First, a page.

Small business owners left out of the Elephant and Castle redevelopment are no clearer about their future, after staff from developer Delancey asked them to leave a meeting.

Delancey plans to demolish the shopping centre to make way for a new pedestrianised town centre, as well as 979 homes, a new college building for the University of the Arts London, leisure and office space and a new station.

The meeting, also attended by Southwark Council staff and councillors, was set up after dozens of displaced retailers were not allocated space in the new development.

Southwark Council has announced there will be retail space for 36 businesses, but as many as 40 traders could still be displaced with Southwark News reporting 28 businesses unsuccessfully applied for a space.

Small business owner Johanna Alvarez said she has been left in the dark about development plans with her business, Ivanny Store, in the ‘red line’ to be demolished.

She was among the traders asked to leave the meeting by a Delancey staff member and then security because her shop in Arch 7 was not inside the shopping centre, she said.

However communication ahead of the meetings confirmed all affected traders were welcome, which is why she attended the meeting.

She said a Delancey representative told her she wasn’t supposed to be there, but took a seat after a councillor told her she could attend the meeting.

She was then approached by a security guard who asked her to leave, alongside other retailers from Arch 7.

Ms Alvarez, who sublets her retail space, said she had not been able to get a lot of information about the plans and the future of her business.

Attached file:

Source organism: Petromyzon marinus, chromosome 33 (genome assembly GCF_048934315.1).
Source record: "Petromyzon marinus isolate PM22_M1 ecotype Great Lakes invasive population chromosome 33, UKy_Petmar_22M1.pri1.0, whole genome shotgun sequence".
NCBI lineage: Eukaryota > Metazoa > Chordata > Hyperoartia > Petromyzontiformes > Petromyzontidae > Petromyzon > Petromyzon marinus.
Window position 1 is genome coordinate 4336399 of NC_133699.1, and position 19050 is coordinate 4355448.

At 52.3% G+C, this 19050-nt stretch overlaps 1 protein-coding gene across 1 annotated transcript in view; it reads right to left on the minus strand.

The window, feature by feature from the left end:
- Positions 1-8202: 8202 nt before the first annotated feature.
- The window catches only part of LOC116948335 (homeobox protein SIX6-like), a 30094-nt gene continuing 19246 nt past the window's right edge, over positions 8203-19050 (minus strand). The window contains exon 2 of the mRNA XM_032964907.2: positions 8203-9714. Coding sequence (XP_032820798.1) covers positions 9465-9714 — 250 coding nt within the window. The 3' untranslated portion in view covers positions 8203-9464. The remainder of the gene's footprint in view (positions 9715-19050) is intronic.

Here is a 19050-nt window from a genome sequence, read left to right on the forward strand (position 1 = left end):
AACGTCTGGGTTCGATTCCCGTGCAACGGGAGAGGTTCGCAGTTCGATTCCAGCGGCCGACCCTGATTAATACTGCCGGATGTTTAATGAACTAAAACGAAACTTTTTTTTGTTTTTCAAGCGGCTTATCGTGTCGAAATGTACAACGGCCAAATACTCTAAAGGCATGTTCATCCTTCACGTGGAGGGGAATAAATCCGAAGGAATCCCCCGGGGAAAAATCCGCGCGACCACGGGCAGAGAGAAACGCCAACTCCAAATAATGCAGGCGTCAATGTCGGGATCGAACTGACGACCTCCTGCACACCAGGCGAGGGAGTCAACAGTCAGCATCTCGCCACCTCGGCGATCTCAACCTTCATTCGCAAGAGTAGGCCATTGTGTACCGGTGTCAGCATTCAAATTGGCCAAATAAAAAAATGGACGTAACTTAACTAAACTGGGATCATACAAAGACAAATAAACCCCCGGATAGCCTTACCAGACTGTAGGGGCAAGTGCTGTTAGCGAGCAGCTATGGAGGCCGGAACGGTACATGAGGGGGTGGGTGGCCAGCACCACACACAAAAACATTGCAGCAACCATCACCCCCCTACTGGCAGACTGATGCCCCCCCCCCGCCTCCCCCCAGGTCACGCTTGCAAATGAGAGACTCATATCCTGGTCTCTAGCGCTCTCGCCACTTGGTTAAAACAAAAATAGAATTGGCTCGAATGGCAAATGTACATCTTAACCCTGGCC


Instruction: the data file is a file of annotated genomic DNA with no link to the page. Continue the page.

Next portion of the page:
“[I have heard]nothing at all,” she said.

“I tried to speak with management but they said they are trying to negotiate with Delancey.

“I heard some people already have a  place to move. Some friends of mine have a place and got an offer. Nothing has been said to me,” she said.

She said there were 11 businesses in Arch 7 and “all of us are different and all of it is effecting us.”

She had been told she would be able to trade for around another two years, but did not know much else.

A spokesperson from Latin Elephant said retailers from Arch 7 were kicked out because the developer is not their landlord as the arches are owned by Network Rail.

He also said Delancey had visited traders ahead of the meeting to dissuade them from attending.

“Traders, and Latin Elephant, don’t see why they can’t attend the meeting to get some explanations as to what is going to happened to their businesses and livelihoods,” he said.

Councillor Kieron Williams, cabinet member for jobs, skills and innovation, said the independent traders “are a vital part of the local community.”

He said finding space for displaced businesses was the priority now.

“I’m determined to make sure they get the support they need,” he said.

“We’ll be keeping the pressure on Delancey to deliver against its responsibilities to traders.

“Our council support to help traders explore the other relocation options that are available in the local area continues.

“As does Tree Shepherd’s one to one business support. The shopping centre’s businesses bring so much to the area, they are all open for business now, and we want to keep it that way.”

Delancey have been approached for comment.

Delancey have been approached for comment.